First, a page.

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Rock Star

HOW many of us have stood in front of a mirror, hair-brush or trusty air guitar in hand and warbled out our devotion to whichever God or Goddess of Rock that was reigning over the music industry of our time?

HOW many of us have stood in front of a mirror, hair-brush or trusty air guitar in hand and warbled out our devotion to whichever God or Goddess of Rock that was reigning over the music industry of our time?

Rock Star is the story of a fanatically devoted wannabe who gets to live out this dream.

Set in the mid-1980s when stadium Rock ruled the charts, and British heavy rockers Steel Dragon were the metal gods of the time, Rock Star tells the story of Chris Cole (Mark Wahlberg).

Chris is an average Joe from working-class Pittsburgh USA.

By day he works as a photocopier repair man, but by night he fronts the State's leading Steel Dragon tribute band, Blood Pollution.

Notice that is a TRIBUTE band and not copy band. No-one would dare voice that slanderous label at Chris, who firmly believes that their higher purpose in life is to re-create the music of his idols, the greatest rock group EVER.

His obsessive encyclopaedic knowledge of Steel Dragon trivia stretches from dress and appearance - when lead singer Bobby Beers (Jason Flemyng) gets his nipple pierced, Chris gamely follows suit - right down to the authentic sound of his band which MUST be exactly the same as Steel Dragon (''You're not nailing the squeal,'' he complains to guitarist Rob (Timothy Olyphant) during rehearsal).

This passionate devotion is a source of amusement to his loving and strangely tolerant parents. But it is driving his fellow band-mates insane.

Fortunately, his creatively supportive girlfriend Emily (a convincing performance by Jennifer Aniston) is also Blood Pollution's manager and resident peacemaker when band tensions bubble over.

Initially delighted at living his dream, Chris is soon given a rude awakening - Rock is just a business like any other, and what goes on behind the scenes isn't always what it's cracked up to be.

Things come to a head when Chris is fired by the band who are sick and tired of his antics.

By a strange coincidence Steel Dragon have also kicked out Bobby Beers, their lead singer, for the same reason.

And wouldn't you know it, Kirk Cuddy (Dominic West) the lead guitarist, and brains of the band, has just come into possession of a video tape of one of Chris' concert performancesundefined

Hey presto Chris (re-named 'Izzy' for PR purposes) is now the front man in the band he once worshiped.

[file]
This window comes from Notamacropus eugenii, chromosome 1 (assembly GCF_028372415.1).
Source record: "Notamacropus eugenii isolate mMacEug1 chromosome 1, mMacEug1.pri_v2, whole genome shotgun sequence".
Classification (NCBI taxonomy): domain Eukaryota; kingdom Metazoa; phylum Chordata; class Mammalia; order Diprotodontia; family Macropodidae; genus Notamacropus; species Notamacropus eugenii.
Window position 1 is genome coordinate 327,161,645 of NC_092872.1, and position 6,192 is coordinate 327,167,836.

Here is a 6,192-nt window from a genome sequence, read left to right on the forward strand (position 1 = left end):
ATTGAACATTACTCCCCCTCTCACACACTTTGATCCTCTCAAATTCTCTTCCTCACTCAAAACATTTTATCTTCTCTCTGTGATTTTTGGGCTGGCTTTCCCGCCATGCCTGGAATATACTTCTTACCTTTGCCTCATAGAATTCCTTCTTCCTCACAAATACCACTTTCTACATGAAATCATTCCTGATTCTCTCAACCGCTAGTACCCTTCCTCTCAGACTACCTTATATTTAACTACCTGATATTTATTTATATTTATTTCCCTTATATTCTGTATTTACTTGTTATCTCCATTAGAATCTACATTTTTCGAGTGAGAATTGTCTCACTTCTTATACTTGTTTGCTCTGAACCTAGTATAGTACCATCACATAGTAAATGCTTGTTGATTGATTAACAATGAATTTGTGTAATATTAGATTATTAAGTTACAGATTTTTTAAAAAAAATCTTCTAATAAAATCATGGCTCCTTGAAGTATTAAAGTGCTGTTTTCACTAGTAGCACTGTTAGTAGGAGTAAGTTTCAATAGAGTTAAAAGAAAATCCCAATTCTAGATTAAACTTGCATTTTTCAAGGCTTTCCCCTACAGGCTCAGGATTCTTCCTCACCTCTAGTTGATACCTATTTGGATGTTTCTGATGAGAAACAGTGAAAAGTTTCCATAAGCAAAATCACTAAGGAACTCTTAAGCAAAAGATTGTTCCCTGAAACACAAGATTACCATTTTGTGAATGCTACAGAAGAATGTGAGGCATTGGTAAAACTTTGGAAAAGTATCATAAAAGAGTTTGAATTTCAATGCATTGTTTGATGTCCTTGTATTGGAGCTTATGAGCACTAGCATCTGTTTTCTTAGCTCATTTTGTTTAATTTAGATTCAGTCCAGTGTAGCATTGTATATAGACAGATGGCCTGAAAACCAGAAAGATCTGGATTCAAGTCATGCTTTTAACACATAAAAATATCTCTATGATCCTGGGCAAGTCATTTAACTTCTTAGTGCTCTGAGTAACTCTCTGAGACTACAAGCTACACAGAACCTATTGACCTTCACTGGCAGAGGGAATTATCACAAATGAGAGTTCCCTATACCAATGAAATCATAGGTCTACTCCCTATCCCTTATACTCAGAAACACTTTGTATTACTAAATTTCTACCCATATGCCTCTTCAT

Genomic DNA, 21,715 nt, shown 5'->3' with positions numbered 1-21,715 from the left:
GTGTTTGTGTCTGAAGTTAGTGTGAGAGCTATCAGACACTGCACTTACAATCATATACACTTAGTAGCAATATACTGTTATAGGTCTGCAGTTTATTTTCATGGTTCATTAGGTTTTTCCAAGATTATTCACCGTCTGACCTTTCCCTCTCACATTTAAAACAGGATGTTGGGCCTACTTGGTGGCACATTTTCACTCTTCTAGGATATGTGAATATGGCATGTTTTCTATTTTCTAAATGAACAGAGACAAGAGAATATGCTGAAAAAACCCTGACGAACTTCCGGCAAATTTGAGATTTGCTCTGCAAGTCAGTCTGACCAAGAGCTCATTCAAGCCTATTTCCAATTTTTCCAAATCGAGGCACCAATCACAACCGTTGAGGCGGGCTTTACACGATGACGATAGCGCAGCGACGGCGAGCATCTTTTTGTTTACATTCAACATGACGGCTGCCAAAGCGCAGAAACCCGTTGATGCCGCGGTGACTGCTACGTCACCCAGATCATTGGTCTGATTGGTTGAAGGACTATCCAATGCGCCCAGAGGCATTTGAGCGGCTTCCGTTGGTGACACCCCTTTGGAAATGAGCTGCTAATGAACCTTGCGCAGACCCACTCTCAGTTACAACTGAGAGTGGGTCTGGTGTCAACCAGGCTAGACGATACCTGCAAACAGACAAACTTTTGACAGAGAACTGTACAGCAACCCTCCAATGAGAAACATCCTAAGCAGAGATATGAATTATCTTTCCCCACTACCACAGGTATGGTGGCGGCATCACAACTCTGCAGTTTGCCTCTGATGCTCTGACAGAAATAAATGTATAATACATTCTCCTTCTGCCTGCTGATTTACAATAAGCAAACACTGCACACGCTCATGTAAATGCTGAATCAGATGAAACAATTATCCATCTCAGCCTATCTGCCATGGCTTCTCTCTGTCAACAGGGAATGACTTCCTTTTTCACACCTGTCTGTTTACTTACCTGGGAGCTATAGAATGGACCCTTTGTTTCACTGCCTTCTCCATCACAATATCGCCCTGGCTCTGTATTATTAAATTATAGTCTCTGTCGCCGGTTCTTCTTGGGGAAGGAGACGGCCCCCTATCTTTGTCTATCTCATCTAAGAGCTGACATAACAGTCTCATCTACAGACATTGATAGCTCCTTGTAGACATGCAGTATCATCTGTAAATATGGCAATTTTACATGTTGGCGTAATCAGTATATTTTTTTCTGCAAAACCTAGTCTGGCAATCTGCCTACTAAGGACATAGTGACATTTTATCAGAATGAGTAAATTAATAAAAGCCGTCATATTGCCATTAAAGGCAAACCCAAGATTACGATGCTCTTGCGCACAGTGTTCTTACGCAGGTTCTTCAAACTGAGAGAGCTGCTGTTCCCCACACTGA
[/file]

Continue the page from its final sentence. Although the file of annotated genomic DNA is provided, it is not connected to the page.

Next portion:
Too unbelievable you say?

Well before you jump on the train to unbeliever central, this is loosely inspired by fact.

The lead singer of a tribute band/office supply salesman from Ohio by the name of Tim ''Ripper'' Owens in fact did replace Rob Halford, the lead singer in metal band Judas Priest.

Director Stephen Herek paints a believable if clichéd picture of the 80s hard-rock scene as Chris and Emily are pitched into an insane lifestyle of sex, drugs, rock-n-roll, fast cars, screaming fans and self-destruction.

An innocent way out of his depth Chris, like Alice in Wonderland, must negotiate the innumerable pit-falls of his new life: drugs, alcohol, mercenary band-mates, sacrificing his creativity, gender-bending groupies, and his own increasingly destructive behaviour.

He is urged to embrace this hedonistic Wonderland and 'live the life' by someone who is on kidney dialysis between gigs because of years of self-abuse, a fact that doesn't seem to give him a moment's pause.

Meanwhile, the savvy Emily is left increasingly shut out and relegated to travelling with a bunch of mentally-challenged, prematurely aging wives and girlfriends, who submissively tolerate whatever the band toss out to them.

It is the early sections of the film that are the most enjoyable. At the beginning there is an easy sense of joy and energy, as well as an amusing sense of humour.

Rival tribute bands scuffle with each other without messing up each other's outfits, Chris' parents join in with the heavy rockers at Blood Pollution's concerts, and Steel Dragon's drummer wrecks a hotel room enraged because his wife runs off with Peter Gabriel.

Unfortunately, this is sacrificed in favour of a clichéd morality play as 'Izzy' hits bottom and realises that if things don't change he will loose everything that ever meant anything to him.

Fortunately, things are saved from becoming overly morose by Timothy Spall's performance as Mats, Steel Dragon's long-suffering road manager who must, by necessity, act as a liar, thief, drug-dealer, counsellor and therapist, in order to keep the band on the road, if not the straight and narrow.

The look and feel of the film are great and a fab soundtrack with contributions from top rock bands of the 80s: Bon Jovi, KISS, INXS, Motley Crue, Def Leppard and Everclear, as well as authentic offerings from Steel Dragon and Blood Pollution - they really perform original songs.

Performances are satisfactory, and despite it's moralistic shortcomings, Rock Star is an enjoyable and, for the most part, good-natured ride. Enjoy it while it lasts then forget about it.


David Holmes
Chief News Reporter
David Norbury
Mike Fuller
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